Saturday, October 19, 2013

Got faith?

As Christians ("Christian" being a word that has taken on too many negative connotations in our day), that is, followers of Jesus Christ, our "weapon," if you will, is not the sword, but prayer. The opening lines of Casting Crowns' song "Jesus, Friend of Sinners," with which I have been quite (entirely too?) taken with recently, states this well: "Jesus, friend of sinners, we have strayed so far away/We cut down people in your name but the sword was never ours to swing." We do not pray for God to destroy our enemies, real or perceived, but to convert, that is, to change them, beginning with changing our hearts towards them. Is this not the substance of Jesus' teaching: "love your enemies, and pray for those who persecute you, that you may be children of your heavenly Father, for he makes his sun rise on the bad and the good, and causes rain to fall on the just and the unjust. For if you love those who love you, what recompense will you have? Do not the tax collectors do the same?" (Matt 5:44-46)

As we sing in our Psalm response for this Twenty-ninth Sunday in Ordinary Time, "Our help is from the Lord, who made heaven and earth" (Ps 121:2). We obtain God's help, as we learn from Jesus' parable in our Gospel for today, through constant prayer, calling on God "day and night" (Luke 18:7).

Unlike ancient Israel in our reading from Exodus in which they enjoin battle upon the Amalekites, "our struggle is not with flesh and blood but with the principalities, with the powers, with the world rulers of this present darkness, with the evil spirits in the heavens" (Eph 6:12). And so, we are to "put on the armor of God, that [we] may be able to resist on the evil day" (Eph 6:13). Therefore, "our sword is the sword of the Spirit, which is the word of God" (Eph 6:17).

In our reading from 2 Timothy the recipient of letter, Timothy, is exhorted to remain faithful to what he has learned and believed from the Scriptures he has been taught from the time he was an infant. The "Scriptures" referred to here are the Jewish Scriptures, those we call the "Old Testament." The usefulness of Scripture derives from the fact that they are the "inspired by God" (2 Tim 3:16). The Greek word used for this English phrase is theopneustos, which literally means "God-breathed." The one who has received God's word is to be "persistent" in proclaiming it "whether it is convenient or inconvenient."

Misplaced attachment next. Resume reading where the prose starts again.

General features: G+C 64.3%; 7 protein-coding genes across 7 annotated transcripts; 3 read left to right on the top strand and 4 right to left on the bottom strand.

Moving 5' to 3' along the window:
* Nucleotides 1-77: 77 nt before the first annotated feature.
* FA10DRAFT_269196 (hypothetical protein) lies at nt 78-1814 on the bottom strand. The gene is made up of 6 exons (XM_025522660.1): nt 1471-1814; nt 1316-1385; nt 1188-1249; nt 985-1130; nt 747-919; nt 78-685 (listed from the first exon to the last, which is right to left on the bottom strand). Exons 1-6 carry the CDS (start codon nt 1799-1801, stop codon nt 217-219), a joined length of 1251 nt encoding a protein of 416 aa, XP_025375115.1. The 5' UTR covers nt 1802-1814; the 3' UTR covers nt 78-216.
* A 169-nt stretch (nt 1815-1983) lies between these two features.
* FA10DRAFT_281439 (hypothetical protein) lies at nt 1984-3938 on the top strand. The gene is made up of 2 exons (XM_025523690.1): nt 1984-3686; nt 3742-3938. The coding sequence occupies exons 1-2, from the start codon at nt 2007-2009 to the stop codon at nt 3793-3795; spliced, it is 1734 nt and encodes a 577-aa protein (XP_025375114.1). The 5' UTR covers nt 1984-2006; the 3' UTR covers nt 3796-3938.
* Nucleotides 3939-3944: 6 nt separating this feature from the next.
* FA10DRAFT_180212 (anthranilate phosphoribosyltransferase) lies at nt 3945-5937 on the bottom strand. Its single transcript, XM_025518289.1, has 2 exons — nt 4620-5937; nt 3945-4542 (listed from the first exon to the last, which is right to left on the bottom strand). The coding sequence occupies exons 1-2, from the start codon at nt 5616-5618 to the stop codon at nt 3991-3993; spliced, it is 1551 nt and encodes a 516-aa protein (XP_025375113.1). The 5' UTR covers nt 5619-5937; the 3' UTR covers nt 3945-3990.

God is faithful. God will do what He has promised. One could effectively argue that this is the overarching "lesson" of Scripture: God will accomplish His purposes in His way, which is usually surprising. Hence, as Jesus tells His listeners in today's Gospel, "Will not God then secure the rights of his chosen ones who call out to him day and night? Will he be slow to answer them?" He then answers His own rhetorical question: "I tell you, he will see to it that justice is done for them speedily" (Luke 18:7-8).

Our Gospel passage today ends with a question that Jesus poses and does not answer, at least not directly: "But when the Son of Man comes, will he find faith on earth?"

In the overall context of St. Luke's Gospel, what constitutes this "faith" Jesus asks about finding on earth when He returns is laid out until the end of chapter 18, beginning with the parable about the Pharisee and the tax collector. Next, He teaches about the requirement to become like children if we are to inherit God's kingdom. After that, Jesus has an encounter with the rich young man, who goes away sad after Jesus told him to sell everything he had, give it to the poor, and come follow Him. This prompts Jesus to teach about how difficult it is for a wealthy person to enter God's kingdom. Appropriately, Jesus, for the third time in Luke's orderly account, predicts His passion, death, and resurrection. Of course, believing that He is risen is the sine qua non of Christian faith. Faith is not its own object (i.e., faith in faith), but faith in Christ, in God, who is Father, Son, and Holy Spirit.

Finally, to cap His teaching on what it means to have the faith He hopes to find, Jesus heals the blind beggar, who persists in calling out to Him despite being told by some of those accompanying Jesus to shut up. Approaching the blind beggar, Jesus asks him straight up, "What do you want me to do for you?" Without missing a beat, the blind man says, "Lord, please let me see." Jesus said in reply, "Have sight; your faith has saved you."

All of these are constitutive of this "faith" (in Greek pistis) Jesus wonders about finding when He returns in glory. Throughout this chapter, Jesus sets about providing evidence for faith (what Aristotle called pisteis, which are basically evidences for pistis, or, faith). Jesus does this both through His teaching and His actions.

In his Wednesday General Audience this week, Pope Francis, after explaining just how the Church is apostolic (i.e., that it has a "constitutive" historical "bond" with the 12 chosen by Jesus and that, like them, the Church is sent "to continue the mission of Christ in history"), he insisted that praying is the first task of the Apostle. "The second task, according the Holy Father, "is to proclaim the Gospel." Therefore, "All of us, if we would be apostles, must ask ourselves: 'Do I pray for the salvation of the world, and proclaim the Gospel?'" I am sure, judging from his other daily homilies, Pope Francis meant proclaiming the Gospel in deed and, then, in word. He insisted, "This is the Apostolic Church."

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